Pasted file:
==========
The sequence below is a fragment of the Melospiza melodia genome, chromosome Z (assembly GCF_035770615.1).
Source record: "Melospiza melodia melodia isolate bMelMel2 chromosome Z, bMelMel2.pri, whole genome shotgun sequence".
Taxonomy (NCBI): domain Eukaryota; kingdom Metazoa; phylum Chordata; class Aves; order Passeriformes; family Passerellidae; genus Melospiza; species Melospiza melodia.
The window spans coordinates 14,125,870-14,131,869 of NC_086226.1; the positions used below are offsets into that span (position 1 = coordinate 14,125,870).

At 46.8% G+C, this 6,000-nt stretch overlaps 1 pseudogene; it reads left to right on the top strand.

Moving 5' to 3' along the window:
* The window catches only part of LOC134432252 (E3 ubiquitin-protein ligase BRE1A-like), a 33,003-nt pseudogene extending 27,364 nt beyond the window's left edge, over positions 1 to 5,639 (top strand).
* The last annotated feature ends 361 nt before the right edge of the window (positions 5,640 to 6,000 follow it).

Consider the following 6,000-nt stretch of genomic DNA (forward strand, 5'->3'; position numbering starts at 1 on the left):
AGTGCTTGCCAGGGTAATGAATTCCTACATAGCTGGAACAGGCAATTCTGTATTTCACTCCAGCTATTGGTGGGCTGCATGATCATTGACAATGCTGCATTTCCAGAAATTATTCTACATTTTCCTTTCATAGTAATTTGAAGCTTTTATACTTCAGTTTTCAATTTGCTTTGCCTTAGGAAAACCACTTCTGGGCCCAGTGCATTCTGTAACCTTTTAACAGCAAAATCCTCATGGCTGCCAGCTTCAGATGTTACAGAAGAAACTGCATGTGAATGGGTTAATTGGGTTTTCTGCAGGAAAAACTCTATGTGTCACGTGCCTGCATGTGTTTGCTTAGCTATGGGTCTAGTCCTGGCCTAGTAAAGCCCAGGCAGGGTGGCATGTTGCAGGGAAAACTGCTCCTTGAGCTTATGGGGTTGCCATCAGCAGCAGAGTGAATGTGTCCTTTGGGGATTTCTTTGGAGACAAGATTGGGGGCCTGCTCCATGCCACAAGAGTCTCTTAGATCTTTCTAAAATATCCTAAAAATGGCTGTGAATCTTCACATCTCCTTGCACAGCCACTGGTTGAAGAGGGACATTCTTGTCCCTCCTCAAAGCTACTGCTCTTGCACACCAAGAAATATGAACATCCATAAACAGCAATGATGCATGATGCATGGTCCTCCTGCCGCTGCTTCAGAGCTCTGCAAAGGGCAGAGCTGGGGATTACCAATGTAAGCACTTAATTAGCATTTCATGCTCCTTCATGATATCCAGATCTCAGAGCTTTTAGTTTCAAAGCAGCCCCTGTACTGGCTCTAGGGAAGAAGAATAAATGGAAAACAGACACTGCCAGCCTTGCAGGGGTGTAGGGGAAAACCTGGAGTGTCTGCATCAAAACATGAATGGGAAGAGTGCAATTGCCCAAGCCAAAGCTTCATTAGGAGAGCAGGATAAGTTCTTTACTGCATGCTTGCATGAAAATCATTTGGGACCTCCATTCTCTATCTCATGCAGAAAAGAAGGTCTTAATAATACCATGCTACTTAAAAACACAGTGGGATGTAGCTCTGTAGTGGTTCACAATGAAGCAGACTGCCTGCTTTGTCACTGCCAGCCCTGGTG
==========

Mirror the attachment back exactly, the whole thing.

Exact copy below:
The sequence below is a fragment of the Melospiza melodia genome, chromosome Z (assembly GCF_035770615.1).
Source record: "Melospiza melodia melodia isolate bMelMel2 chromosome Z, bMelMel2.pri, whole genome shotgun sequence".
Taxonomy (NCBI): domain Eukaryota; kingdom Metazoa; phylum Chordata; class Aves; order Passeriformes; family Passerellidae; genus Melospiza; species Melospiza melodia.
The window spans coordinates 14,125,870-14,131,869 of NC_086226.1; the positions used below are offsets into that span (position 1 = coordinate 14,125,870).

At 46.8% G+C, this 6,000-nt stretch overlaps 1 pseudogene; it reads left to right on the top strand.

Moving 5' to 3' along the window:
* The window catches only part of LOC134432252 (E3 ubiquitin-protein ligase BRE1A-like), a 33,003-nt pseudogene extending 27,364 nt beyond the window's left edge, over positions 1 to 5,639 (top strand).
* The last annotated feature ends 361 nt before the right edge of the window (positions 5,640 to 6,000 follow it).

Consider the following 6,000-nt stretch of genomic DNA (forward strand, 5'->3'; position numbering starts at 1 on the left):
AGTGCTTGCCAGGGTAATGAATTCCTACATAGCTGGAACAGGCAATTCTGTATTTCACTCCAGCTATTGGTGGGCTGCATGATCATTGACAATGCTGCATTTCCAGAAATTATTCTACATTTTCCTTTCATAGTAATTTGAAGCTTTTATACTTCAGTTTTCAATTTGCTTTGCCTTAGGAAAACCACTTCTGGGCCCAGTGCATTCTGTAACCTTTTAACAGCAAAATCCTCATGGCTGCCAGCTTCAGATGTTACAGAAGAAACTGCATGTGAATGGGTTAATTGGGTTTTCTGCAGGAAAAACTCTATGTGTCACGTGCCTGCATGTGTTTGCTTAGCTATGGGTCTAGTCCTGGCCTAGTAAAGCCCAGGCAGGGTGGCATGTTGCAGGGAAAACTGCTCCTTGAGCTTATGGGGTTGCCATCAGCAGCAGAGTGAATGTGTCCTTTGGGGATTTCTTTGGAGACAAGATTGGGGGCCTGCTCCATGCCACAAGAGTCTCTTAGATCTTTCTAAAATATCCTAAAAATGGCTGTGAATCTTCACATCTCCTTGCACAGCCACTGGTTGAAGAGGGACATTCTTGTCCCTCCTCAAAGCTACTGCTCTTGCACACCAAGAAATATGAACATCCATAAACAGCAATGATGCATGATGCATGGTCCTCCTGCCGCTGCTTCAGAGCTCTGCAAAGGGCAGAGCTGGGGATTACCAATGTAAGCACTTAATTAGCATTTCATGCTCCTTCATGATATCCAGATCTCAGAGCTTTTAGTTTCAAAGCAGCCCCTGTACTGGCTCTAGGGAAGAAGAATAAATGGAAAACAGACACTGCCAGCCTTGCAGGGGTGTAGGGGAAAACCTGGAGTGTCTGCATCAAAACATGAATGGGAAGAGTGCAATTGCCCAAGCCAAAGCTTCATTAGGAGAGCAGGATAAGTTCTTTACTGCATGCTTGCATGAAAATCATTTGGGACCTCCATTCTCTATCTCATGCAGAAAAGAAGGTCTTAATAATACCATGCTACTTAAAAACACAGTGGGATGTAGCTCTGTAGTGGTTCACAATGAAGCAGACTGCCTGCTTTGTCACTGCCAGCCCTGGTG